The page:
In the late 60s, after graduating from Bard College and kicking out their then-drummer, Chevy Chase, guitarist Walter Becker and keyboardist and vocalist Donald Fagen (both also songwriters) formed a semi-popular band known as Steely Dan, one that continues to this day. Releasing their first album, Can’t Buy a Thrill, in 1972, Fagen and Becker (the only two consistent members of the group) rode a wave of moderately-successful singles (though they only charted as high as #4 on the Billboad Charts with “Ricki Don’t Lose That Number”) until the plague-ridden production of their 1980 album Gaucho led them to part ways for almost two decades. Coming back on scene in 1999 with Two Against Nature, the album and it’s single “Cousin Dupree” both won Grammy Awards, notably beating out Eminem’s The Marshall Mathers LP. They released their last joint album, Everything Must Go, in 2003, and have toured on and off for the last 9 years. They just recently announced their latest tour, and this author is proud to announce that he’ll be attending their August 1st show at Ravinia in a few weeks.
Over the past few years, I’d been exposed to “Do It Again” and “Bodhisattva” through Guitar Hero, and “Reelin’ in the Years” from 97.9 FM (The Loop!!!!!). I was never really “hooked” until I found a greatest hits album lodged in my dad’s CD collection early this year. I threw it on my Xbox, and queued a few tracks up as I’d play Call of Duty or Mercenaries 2. The classic rock image I had of them was quickly changed when I noticed the hints of R&B, jazz, and funk throughout the album. I went back to my iPhone (which already had the first two mentioned tracks) after catching “Josie” on Slacker Radio one day, downloaded the track, and within a week, the rest of A Decade of Steely Dan became digital neighbors with the lonely track from Aja.
Why does it all appeal to me so much? There’s hardly a track of theirs (save “The Fez”, at least) that doesn’t have some seriously well-done lyrical writing – I can’t think of another band known for “triple- and quadruple-entendres”. You can lose yourself in the complexity of the arrangements – you follow one instrument one time, another one the next time, it feels like a slightly new experience every time. They’ve got a track for just about every taste and mood I can think of – if I’m feeling down or dejected, “Do It Again” can do the trick; if I need some serious drum beats and guitar solos, “Time Out of Mind” perks me up; if I feel up for some harder, more rock-oriented music, “Don’t Take Me Alive” always leaves me with an evil smirk.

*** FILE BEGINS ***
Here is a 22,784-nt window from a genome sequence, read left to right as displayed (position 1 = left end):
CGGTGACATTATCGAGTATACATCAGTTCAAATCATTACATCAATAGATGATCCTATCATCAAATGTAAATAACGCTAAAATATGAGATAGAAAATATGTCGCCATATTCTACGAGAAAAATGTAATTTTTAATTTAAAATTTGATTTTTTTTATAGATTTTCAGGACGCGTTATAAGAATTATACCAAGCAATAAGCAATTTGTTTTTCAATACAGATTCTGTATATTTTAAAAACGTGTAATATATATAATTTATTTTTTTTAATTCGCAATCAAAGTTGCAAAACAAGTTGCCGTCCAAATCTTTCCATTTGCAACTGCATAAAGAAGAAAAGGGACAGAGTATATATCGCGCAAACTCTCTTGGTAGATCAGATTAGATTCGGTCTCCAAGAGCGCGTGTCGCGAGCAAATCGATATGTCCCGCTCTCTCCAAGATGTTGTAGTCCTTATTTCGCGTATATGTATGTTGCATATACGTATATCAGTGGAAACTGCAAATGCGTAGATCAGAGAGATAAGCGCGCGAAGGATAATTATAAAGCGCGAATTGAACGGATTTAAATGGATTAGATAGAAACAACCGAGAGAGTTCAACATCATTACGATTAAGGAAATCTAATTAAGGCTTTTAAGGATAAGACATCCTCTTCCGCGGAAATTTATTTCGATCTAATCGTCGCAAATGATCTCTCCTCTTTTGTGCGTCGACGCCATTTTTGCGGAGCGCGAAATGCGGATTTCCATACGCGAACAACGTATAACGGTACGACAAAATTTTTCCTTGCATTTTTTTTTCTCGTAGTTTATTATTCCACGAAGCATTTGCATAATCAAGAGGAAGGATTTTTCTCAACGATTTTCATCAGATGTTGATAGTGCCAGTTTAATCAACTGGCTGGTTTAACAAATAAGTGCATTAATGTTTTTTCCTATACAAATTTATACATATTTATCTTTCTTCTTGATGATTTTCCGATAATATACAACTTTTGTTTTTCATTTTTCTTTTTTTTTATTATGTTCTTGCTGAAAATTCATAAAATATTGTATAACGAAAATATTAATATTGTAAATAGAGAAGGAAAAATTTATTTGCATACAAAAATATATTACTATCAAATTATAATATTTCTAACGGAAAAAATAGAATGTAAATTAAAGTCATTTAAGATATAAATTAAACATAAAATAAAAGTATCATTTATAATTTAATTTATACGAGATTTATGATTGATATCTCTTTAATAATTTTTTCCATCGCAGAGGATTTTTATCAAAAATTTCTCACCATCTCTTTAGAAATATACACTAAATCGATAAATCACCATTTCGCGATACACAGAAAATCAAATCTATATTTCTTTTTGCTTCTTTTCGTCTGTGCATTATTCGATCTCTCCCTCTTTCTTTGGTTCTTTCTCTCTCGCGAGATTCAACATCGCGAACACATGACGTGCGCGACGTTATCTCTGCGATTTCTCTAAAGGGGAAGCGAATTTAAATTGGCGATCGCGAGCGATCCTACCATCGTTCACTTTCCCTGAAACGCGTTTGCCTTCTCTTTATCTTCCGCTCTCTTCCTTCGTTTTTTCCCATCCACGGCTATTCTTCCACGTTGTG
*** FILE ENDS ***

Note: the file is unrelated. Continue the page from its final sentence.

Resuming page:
Lastly, this may be invoking my inner hipster (assuming I haven’t already killed the bastard), but the lack of serious mainstream success/popularity (a la the Rolling Stones, Journey, or even Dire Straits) gives it a certain appeal all in itself. You know these tracks weren’t made for the masses (generally speaking; “Cousin Dupree” does have a bit of a pop vibe about it), they were made to be quirky, inventive, unusual, and all-around, whatever the fuck Becker and Fagen wanted them to be. It’s a quality rapidly vanishing from today’s musical spectrum.
The general public may never give a shit about Steely Dan again, but hey, leaves more tickets for the people who really appreciate ’em.